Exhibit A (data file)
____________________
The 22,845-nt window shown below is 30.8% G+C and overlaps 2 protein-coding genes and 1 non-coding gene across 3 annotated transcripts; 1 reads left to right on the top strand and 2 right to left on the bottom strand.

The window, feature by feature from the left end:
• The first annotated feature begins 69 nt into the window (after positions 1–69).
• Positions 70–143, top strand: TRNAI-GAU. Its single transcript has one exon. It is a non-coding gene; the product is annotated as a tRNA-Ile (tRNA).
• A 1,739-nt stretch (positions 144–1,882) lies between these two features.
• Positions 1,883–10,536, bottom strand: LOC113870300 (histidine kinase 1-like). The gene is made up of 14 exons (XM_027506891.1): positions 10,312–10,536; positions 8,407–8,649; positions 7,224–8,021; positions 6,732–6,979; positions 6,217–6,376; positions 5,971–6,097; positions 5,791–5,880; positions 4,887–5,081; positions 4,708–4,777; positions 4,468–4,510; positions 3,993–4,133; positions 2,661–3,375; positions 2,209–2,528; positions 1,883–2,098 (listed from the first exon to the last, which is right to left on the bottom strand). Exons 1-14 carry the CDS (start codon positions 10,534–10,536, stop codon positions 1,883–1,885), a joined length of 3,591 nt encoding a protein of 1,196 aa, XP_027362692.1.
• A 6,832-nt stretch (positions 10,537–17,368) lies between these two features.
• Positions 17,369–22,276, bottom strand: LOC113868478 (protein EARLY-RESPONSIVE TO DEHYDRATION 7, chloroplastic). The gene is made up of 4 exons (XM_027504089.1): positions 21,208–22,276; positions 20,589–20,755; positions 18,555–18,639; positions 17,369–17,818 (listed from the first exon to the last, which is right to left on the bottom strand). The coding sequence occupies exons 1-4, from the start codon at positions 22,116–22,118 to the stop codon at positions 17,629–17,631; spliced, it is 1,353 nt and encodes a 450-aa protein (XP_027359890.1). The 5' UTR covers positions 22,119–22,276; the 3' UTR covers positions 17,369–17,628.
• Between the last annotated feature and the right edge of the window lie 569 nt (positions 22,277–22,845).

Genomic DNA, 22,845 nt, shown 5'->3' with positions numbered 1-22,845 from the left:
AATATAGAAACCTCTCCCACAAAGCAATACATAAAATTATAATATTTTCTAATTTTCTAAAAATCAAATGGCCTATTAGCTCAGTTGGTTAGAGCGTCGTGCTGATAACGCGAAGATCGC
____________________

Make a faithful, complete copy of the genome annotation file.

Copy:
The 22,845-nt window shown below is 30.8% G+C and overlaps 2 protein-coding genes and 1 non-coding gene across 3 annotated transcripts; 1 reads left to right on the top strand and 2 right to left on the bottom strand.

The window, feature by feature from the left end:
• The first annotated feature begins 69 nt into the window (after positions 1–69).
• Positions 70–143, top strand: TRNAI-GAU. Its single transcript has one exon. It is a non-coding gene; the product is annotated as a tRNA-Ile (tRNA).
• A 1,739-nt stretch (positions 144–1,882) lies between these two features.
• Positions 1,883–10,536, bottom strand: LOC113870300 (histidine kinase 1-like). The gene is made up of 14 exons (XM_027506891.1): positions 10,312–10,536; positions 8,407–8,649; positions 7,224–8,021; positions 6,732–6,979; positions 6,217–6,376; positions 5,971–6,097; positions 5,791–5,880; positions 4,887–5,081; positions 4,708–4,777; positions 4,468–4,510; positions 3,993–4,133; positions 2,661–3,375; positions 2,209–2,528; positions 1,883–2,098 (listed from the first exon to the last, which is right to left on the bottom strand). Exons 1-14 carry the CDS (start codon positions 10,534–10,536, stop codon positions 1,883–1,885), a joined length of 3,591 nt encoding a protein of 1,196 aa, XP_027362692.1.
• A 6,832-nt stretch (positions 10,537–17,368) lies between these two features.
• Positions 17,369–22,276, bottom strand: LOC113868478 (protein EARLY-RESPONSIVE TO DEHYDRATION 7, chloroplastic). The gene is made up of 4 exons (XM_027504089.1): positions 21,208–22,276; positions 20,589–20,755; positions 18,555–18,639; positions 17,369–17,818 (listed from the first exon to the last, which is right to left on the bottom strand). The coding sequence occupies exons 1-4, from the start codon at positions 22,116–22,118 to the stop codon at positions 17,629–17,631; spliced, it is 1,353 nt and encodes a 450-aa protein (XP_027359890.1). The 5' UTR covers positions 22,119–22,276; the 3' UTR covers positions 17,369–17,628.
• Between the last annotated feature and the right edge of the window lie 569 nt (positions 22,277–22,845).

Genomic DNA, 22,845 nt, shown 5'->3' with positions numbered 1-22,845 from the left:
AATATAGAAACCTCTCCCACAAAGCAATACATAAAATTATAATATTTTCTAATTTTCTAAAAATCAAATGGCCTATTAGCTCAGTTGGTTAGAGCGTCGTGCTGATAACGCGAAGATCGC